This very well written biography meticulously chronicles many—if not all—of the important events in the life of Willie Mays as both a superstar baseball player and a complex and often inscrutable man. Perhaps the most enlightening aspect of Hirsch’s comprehensive examination of Mays’ life is his ability to clearly contextualize Mays’ achievements and experiences as part of baseball history and American history. Consequently, reading this book is comparable to reading a history of 20th-century America as viewed through the lens of one extraordinary man’s life; as he tells Mays’ story, Hirsch tackles many of the major issues of 20th-century America—namely race and racism, economics, and the growing popularity and cultural significance of sports. Hirsch spends a significant amount of time comparing and contrasting Mays’ role with respect to the civil rights movement with Jackie Robinson’s role. In this context, Mays appears to be a more conciliatory and less confrontational figure—which is true to character for him throughout his personal life and professional career. Whether playing the role of peacemaker in the Juan Marichal-Johnny Roseboro conflict (and the NY Mets fans vs. Pete Rose conflict during the 1973 NLCS) or patiently courting—over the course of years—his future second wife, Mays always chose the path of least resistance. This seeming passivity was often erroneously regarded as weakness or lack of fortitude, and Mays was sometimes left bitter and distrustful of others due to his experiences. Mays’ performance on the diamond and his genuine altruism, however, revealed a far more complex and compassionate man who valued harmony and peace above all else. Hirsch has written a compelling biography of one of the most complex and celebrated figures in modern baseball history. Mays is not without his flaws, and this book is far from a hagiography, but Mays is, without a doubt, the epitome of class and a man worthy of the admiration that so many have for him.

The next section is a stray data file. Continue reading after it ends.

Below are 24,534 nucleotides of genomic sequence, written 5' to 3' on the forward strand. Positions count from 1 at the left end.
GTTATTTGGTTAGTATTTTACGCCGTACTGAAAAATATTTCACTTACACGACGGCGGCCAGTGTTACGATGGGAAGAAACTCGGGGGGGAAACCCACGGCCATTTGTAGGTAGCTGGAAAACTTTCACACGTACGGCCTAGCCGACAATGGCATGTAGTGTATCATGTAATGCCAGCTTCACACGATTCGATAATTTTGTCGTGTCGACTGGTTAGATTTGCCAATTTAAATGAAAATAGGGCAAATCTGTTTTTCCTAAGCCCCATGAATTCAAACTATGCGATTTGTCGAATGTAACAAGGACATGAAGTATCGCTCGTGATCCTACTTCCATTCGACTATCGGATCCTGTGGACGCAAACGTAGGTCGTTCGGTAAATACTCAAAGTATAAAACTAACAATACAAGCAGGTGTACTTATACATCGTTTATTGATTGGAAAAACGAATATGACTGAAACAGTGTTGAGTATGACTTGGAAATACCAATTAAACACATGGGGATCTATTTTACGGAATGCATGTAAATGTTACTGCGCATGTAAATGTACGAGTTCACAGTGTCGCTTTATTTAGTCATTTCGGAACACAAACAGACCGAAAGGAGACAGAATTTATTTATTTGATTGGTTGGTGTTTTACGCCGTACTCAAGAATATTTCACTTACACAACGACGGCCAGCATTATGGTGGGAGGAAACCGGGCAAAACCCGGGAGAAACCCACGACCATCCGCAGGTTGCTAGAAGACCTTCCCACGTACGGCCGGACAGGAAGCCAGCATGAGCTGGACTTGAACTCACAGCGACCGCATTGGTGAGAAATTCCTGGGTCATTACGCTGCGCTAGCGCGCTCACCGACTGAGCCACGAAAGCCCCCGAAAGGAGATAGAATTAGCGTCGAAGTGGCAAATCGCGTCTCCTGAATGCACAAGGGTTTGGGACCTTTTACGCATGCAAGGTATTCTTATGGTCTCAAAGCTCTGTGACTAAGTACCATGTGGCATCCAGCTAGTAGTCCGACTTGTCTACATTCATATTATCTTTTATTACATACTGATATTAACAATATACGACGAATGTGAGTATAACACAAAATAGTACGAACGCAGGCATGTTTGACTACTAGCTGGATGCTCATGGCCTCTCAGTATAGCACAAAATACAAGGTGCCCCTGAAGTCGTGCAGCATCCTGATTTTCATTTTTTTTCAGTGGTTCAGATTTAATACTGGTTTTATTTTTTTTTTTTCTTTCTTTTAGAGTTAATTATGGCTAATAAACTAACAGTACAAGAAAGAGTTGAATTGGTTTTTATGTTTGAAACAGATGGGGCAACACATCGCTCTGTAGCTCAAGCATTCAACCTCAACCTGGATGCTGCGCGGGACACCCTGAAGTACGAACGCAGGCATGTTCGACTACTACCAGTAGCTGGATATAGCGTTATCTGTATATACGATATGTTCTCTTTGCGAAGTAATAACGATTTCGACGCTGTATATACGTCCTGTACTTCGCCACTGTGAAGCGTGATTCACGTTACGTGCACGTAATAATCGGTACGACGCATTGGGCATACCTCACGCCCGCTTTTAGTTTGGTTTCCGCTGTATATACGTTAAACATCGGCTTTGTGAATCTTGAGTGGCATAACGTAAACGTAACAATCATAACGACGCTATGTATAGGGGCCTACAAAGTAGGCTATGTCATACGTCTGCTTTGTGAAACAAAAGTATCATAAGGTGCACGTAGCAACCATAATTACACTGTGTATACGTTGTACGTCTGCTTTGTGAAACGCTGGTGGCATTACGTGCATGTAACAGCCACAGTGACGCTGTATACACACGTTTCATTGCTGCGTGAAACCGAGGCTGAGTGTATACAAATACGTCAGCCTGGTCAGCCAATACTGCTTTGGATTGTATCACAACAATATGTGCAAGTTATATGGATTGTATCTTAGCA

cwbMT More than 1 year ago